Perspective 4In a working session with members of the HPRB, removal of the span across Three Quarter Street was reviewed; however, it was articulated that eliminating the connection between the buildings would have the unfavorable result of creating an interior focused residential project with front entrances to both buildings along Three Quarter Street.  Consequently, the buildings would turn their backs on First and Half Streets, placing both loading and parking entrances on Half street.  The span across Three Quarter Street consents the building to maintain its front entrance on the more prominent Half Street with secondary entrances, vehicular access and loading on the tertiary Three Quarter Street.

To moderate the prominence of the span along the North Service Court, units on the north face of the bridge have been removed.  The benefits of this change are numerous.  Now with over a 40’ inset from the north plan of the building, the angled form of the span reads an even further recession from the vertical façade along the Service Court.  The new setback places the span out of view when looking east or west across the Service Court, resulting in a more pronounced reading of the masterplan’s four-block orientation.  Reduced to a width of 33’ underneath, the redesigned span pitches up at its center creating a greater volume of space, thus allowing stronger reciprocal views between historic resources in the North and South Service Courts.

The sides of the span are primarily glass, giving it a light and transparent quality setting it apart from the building it connects.  The horizontals connections are detailed to minimize their thickness, allowing for larger expanses of glass.  The mullion detailing of the glass wall recalls the diagonal pattern of the manhole covers above the underground vaults and further reduces the scale of the span.  In addition, it further relates to the window pattern of the larger building it connects, while still maintaining the identity of a single element.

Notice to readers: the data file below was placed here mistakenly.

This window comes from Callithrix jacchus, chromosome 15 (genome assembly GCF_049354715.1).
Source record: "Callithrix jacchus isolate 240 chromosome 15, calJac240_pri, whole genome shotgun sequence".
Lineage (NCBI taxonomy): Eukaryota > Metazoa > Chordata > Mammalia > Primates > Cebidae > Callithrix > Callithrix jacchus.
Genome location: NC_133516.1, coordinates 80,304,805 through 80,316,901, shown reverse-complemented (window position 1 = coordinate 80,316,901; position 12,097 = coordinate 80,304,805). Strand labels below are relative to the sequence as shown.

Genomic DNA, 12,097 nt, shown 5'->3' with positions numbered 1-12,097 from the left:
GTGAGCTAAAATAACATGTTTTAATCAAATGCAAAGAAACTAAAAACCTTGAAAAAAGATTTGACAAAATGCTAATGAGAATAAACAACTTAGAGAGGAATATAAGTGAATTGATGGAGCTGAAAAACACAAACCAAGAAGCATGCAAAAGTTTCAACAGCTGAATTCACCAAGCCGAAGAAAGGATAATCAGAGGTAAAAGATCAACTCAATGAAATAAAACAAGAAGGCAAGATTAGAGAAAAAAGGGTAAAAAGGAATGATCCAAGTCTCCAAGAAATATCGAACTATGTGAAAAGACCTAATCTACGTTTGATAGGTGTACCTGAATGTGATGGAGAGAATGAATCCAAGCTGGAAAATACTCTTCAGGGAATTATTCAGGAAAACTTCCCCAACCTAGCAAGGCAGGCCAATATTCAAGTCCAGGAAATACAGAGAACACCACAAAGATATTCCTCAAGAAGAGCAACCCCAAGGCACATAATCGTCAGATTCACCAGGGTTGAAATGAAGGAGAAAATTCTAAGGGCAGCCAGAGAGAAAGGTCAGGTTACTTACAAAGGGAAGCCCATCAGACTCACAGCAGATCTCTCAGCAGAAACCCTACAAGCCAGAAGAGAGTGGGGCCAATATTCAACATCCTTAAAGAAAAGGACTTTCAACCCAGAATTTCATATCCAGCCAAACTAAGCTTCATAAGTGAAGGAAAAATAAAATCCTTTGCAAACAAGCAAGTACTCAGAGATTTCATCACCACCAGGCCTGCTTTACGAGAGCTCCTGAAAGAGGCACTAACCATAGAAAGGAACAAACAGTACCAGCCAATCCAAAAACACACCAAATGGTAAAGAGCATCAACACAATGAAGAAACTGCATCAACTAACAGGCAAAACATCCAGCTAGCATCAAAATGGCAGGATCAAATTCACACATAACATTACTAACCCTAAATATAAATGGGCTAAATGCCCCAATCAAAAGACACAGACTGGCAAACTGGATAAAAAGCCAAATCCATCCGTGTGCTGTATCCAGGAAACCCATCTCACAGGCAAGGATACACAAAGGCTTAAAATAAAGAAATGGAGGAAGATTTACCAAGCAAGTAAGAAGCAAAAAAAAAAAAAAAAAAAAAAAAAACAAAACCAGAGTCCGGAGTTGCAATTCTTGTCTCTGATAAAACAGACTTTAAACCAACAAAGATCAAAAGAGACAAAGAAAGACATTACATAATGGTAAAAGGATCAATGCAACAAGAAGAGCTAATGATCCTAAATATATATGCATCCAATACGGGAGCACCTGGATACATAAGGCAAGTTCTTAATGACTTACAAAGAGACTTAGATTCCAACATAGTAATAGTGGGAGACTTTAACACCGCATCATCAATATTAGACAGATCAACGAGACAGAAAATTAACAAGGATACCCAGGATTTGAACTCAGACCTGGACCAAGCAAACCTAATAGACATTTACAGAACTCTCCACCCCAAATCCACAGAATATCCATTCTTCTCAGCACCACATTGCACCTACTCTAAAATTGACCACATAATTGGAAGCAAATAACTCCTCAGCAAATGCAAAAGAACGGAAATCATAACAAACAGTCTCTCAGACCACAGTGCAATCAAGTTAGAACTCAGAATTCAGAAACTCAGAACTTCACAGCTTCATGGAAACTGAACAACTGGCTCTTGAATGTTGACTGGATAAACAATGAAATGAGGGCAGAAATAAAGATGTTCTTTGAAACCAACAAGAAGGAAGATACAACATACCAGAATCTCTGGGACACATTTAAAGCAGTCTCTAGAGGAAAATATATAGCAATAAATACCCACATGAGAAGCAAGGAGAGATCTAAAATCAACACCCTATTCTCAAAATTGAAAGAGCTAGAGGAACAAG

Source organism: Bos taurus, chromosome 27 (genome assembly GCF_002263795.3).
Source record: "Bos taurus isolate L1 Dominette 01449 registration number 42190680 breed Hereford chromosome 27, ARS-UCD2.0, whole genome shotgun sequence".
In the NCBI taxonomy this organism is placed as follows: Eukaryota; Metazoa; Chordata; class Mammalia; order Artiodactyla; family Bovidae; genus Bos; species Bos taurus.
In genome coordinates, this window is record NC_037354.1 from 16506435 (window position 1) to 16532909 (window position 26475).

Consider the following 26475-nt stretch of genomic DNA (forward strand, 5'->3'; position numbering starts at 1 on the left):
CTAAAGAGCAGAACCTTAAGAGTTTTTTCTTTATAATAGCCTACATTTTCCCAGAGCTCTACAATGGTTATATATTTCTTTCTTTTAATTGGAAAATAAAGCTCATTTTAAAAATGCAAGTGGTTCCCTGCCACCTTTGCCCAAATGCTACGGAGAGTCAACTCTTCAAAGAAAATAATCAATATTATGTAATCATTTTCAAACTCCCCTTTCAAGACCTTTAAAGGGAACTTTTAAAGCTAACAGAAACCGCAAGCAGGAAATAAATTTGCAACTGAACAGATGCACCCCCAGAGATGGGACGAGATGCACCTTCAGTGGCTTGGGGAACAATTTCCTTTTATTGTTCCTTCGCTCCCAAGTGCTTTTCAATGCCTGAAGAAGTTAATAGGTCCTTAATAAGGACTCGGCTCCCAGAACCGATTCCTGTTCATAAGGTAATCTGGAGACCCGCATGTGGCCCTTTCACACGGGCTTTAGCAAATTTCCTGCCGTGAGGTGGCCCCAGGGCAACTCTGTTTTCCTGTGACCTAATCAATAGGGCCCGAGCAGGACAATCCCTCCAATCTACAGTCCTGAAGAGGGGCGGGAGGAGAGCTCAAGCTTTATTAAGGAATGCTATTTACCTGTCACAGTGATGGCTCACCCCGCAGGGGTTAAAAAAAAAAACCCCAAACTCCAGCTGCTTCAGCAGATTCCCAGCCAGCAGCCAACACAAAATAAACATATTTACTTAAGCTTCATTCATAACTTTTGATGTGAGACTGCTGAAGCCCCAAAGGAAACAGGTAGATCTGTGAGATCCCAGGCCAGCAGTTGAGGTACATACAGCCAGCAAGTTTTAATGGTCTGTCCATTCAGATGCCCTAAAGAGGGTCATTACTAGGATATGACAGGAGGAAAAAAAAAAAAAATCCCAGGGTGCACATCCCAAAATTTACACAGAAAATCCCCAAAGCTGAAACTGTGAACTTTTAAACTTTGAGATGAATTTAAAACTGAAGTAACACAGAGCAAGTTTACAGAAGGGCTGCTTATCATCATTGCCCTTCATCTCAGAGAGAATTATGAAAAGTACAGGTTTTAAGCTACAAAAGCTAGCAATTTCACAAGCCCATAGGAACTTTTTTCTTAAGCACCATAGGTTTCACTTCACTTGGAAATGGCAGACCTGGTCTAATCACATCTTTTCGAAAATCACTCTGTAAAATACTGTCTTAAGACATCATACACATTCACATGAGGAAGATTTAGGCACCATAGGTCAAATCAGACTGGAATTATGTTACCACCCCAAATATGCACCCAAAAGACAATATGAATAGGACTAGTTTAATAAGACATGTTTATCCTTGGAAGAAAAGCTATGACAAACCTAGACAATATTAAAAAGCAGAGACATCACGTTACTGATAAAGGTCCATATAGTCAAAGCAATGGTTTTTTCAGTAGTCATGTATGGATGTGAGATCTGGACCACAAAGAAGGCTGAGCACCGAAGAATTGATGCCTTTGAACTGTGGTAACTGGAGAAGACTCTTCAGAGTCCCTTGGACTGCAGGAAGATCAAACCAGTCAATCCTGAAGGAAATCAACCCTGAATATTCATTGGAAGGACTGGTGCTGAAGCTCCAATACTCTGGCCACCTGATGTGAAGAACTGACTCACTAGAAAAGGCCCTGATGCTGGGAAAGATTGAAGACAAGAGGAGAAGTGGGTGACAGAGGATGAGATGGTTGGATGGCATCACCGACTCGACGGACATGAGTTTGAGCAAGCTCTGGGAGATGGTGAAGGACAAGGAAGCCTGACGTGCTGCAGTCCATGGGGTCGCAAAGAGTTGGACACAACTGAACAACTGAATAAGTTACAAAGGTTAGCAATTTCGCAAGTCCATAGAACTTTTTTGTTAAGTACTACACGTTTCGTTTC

Overall Diagram and Form

Changes to the span element connecting the two structures drove changes in the overall diagram of the building.  With the bridge now receding from the North Service Court, the building reads as four identical linear bars of simple geometry.  This replicates the massing strategy applied in other planned buildings, as well as the simple and regular geometries common on the historic site.  Further amplifying this concept is the consistent treatment of the dark masonry and draped white element central to the design theory of the structure.  On each of the four bars, peeled back in an identical nature at the northeast and southwest corners, the draped white screen recalls the landscape as it drapes over the site’s underground filtration vaults.  This treatment creates a pleasing visual balance and regularity across the building.  The simple diagrammatic treatment adapts the south elevation of the building to its context and appreciates the scale reduction to the row homes, as the white element folds lower across the elevation.  On the primarily white north and south elevations, wood balconies are inset within a cut in the screen, taking on a proportion comparable to the facing sand bins.

Plinth Detailing

Accepting the importance of a clear and strong reading of the abstracted plinth wall, the retail plinth design has been edited.  Previously glass projections passed across the vertical piers of the stone plinth wall.  Now the regular rhythm of the vertical piers is clearly read, with simple projecting retail storefronts infilling the space between.  Openings in the sides of the plinth walls draping the building on First Street, Three Quarter Street and Half Street are now integrated into the regulating grid of the masonry form above.

Masonry and Panel Detailing

Though a divergent treatment to the style of the dark masonry and white metal panel elements is central to the design concept, efforts were made to closer relate these two elements in order for a unified building read.  Treatment of the dark masonry architecture is amended to closer mimic the level of articulation and detail found in the historic regulator houses and plinth walls.  This reduces the overly jarring connection found previously between the modern detailed white screen and the more neoclassical detailing formerly shown in the brick masonry.  Cornices and brick articulation are simplified in order to cultivate a treatment of familiar masonry detailing that relates closer to the contemporary approach of the white screen.

Previously, the gridded and banded element illustrated in McMillan’s Design Guidelines was addressed only in the building’s white metal element.  Horizontal lines from the element are now pulled into the black masonry architecture through grey cast stone and brick bands.  Parallel bands now pass around the entirety of the facade through the metal, brick and glass bridge elements, effectively relating the complete building to the horizontal bands on the formed concrete sand bins.  These bands on the masonry element cross the strong vertical pilasters fashioning a gridded pattern that connects to the prominent grid of the historic groin vaults, analogous to the clear gridded nature of the white metal element and glass bridge.

Perspective 3